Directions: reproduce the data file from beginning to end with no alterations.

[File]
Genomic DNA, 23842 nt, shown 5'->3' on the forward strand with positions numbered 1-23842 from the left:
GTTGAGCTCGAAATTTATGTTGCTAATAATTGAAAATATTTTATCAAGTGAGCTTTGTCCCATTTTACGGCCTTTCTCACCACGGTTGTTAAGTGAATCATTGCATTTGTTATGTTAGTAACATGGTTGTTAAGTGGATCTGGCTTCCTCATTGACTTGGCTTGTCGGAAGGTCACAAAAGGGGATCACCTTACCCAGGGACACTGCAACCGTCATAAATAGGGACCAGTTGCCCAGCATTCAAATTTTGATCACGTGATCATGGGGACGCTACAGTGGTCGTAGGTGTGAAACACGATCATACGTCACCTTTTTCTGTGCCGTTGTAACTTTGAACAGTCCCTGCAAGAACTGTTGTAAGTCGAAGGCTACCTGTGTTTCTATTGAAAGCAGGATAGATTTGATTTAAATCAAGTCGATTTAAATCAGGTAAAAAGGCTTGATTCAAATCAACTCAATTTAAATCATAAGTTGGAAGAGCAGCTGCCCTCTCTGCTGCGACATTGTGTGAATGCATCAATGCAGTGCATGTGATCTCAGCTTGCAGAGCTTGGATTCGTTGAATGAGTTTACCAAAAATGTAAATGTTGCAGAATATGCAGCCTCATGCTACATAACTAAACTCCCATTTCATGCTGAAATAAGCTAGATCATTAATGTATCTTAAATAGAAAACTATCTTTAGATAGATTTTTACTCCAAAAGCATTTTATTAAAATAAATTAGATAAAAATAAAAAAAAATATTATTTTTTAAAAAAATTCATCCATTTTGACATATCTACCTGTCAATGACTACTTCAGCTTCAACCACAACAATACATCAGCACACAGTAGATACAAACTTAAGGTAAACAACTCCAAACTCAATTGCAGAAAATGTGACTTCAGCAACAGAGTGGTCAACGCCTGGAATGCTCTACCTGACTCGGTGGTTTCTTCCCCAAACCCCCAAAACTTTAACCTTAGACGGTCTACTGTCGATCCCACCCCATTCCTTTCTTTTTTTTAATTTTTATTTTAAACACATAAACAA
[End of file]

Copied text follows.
Genomic DNA, 23842 nt, shown 5'->3' on the forward strand with positions numbered 1-23842 from the left:
GTTGAGCTCGAAATTTATGTTGCTAATAATTGAAAATATTTTATCAAGTGAGCTTTGTCCCATTTTACGGCCTTTCTCACCACGGTTGTTAAGTGAATCATTGCATTTGTTATGTTAGTAACATGGTTGTTAAGTGGATCTGGCTTCCTCATTGACTTGGCTTGTCGGAAGGTCACAAAAGGGGATCACCTTACCCAGGGACACTGCAACCGTCATAAATAGGGACCAGTTGCCCAGCATTCAAATTTTGATCACGTGATCATGGGGACGCTACAGTGGTCGTAGGTGTGAAACACGATCATACGTCACCTTTTTCTGTGCCGTTGTAACTTTGAACAGTCCCTGCAAGAACTGTTGTAAGTCGAAGGCTACCTGTGTTTCTATTGAAAGCAGGATAGATTTGATTTAAATCAAGTCGATTTAAATCAGGTAAAAAGGCTTGATTCAAATCAACTCAATTTAAATCATAAGTTGGAAGAGCAGCTGCCCTCTCTGCTGCGACATTGTGTGAATGCATCAATGCAGTGCATGTGATCTCAGCTTGCAGAGCTTGGATTCGTTGAATGAGTTTACCAAAAATGTAAATGTTGCAGAATATGCAGCCTCATGCTACATAACTAAACTCCCATTTCATGCTGAAATAAGCTAGATCATTAATGTATCTTAAATAGAAAACTATCTTTAGATAGATTTTTACTCCAAAAGCATTTTATTAAAATAAATTAGATAAAAATAAAAAAAAATATTATTTTTTAAAAAAATTCATCCATTTTGACATATCTACCTGTCAATGACTACTTCAGCTTCAACCACAACAATACATCAGCACACAGTAGATACAAACTTAAGGTAAACAACTCCAAACTCAATTGCAGAAAATGTGACTTCAGCAACAGAGTGGTCAACGCCTGGAATGCTCTACCTGACTCGGTGGTTTCTTCCCCAAACCCCCAAAACTTTAACCTTAGACGGTCTACTGTCGATCCCACCCCATTCCTTTCTTTTTTTTAATTTTTATTTTAAACACATAAACAA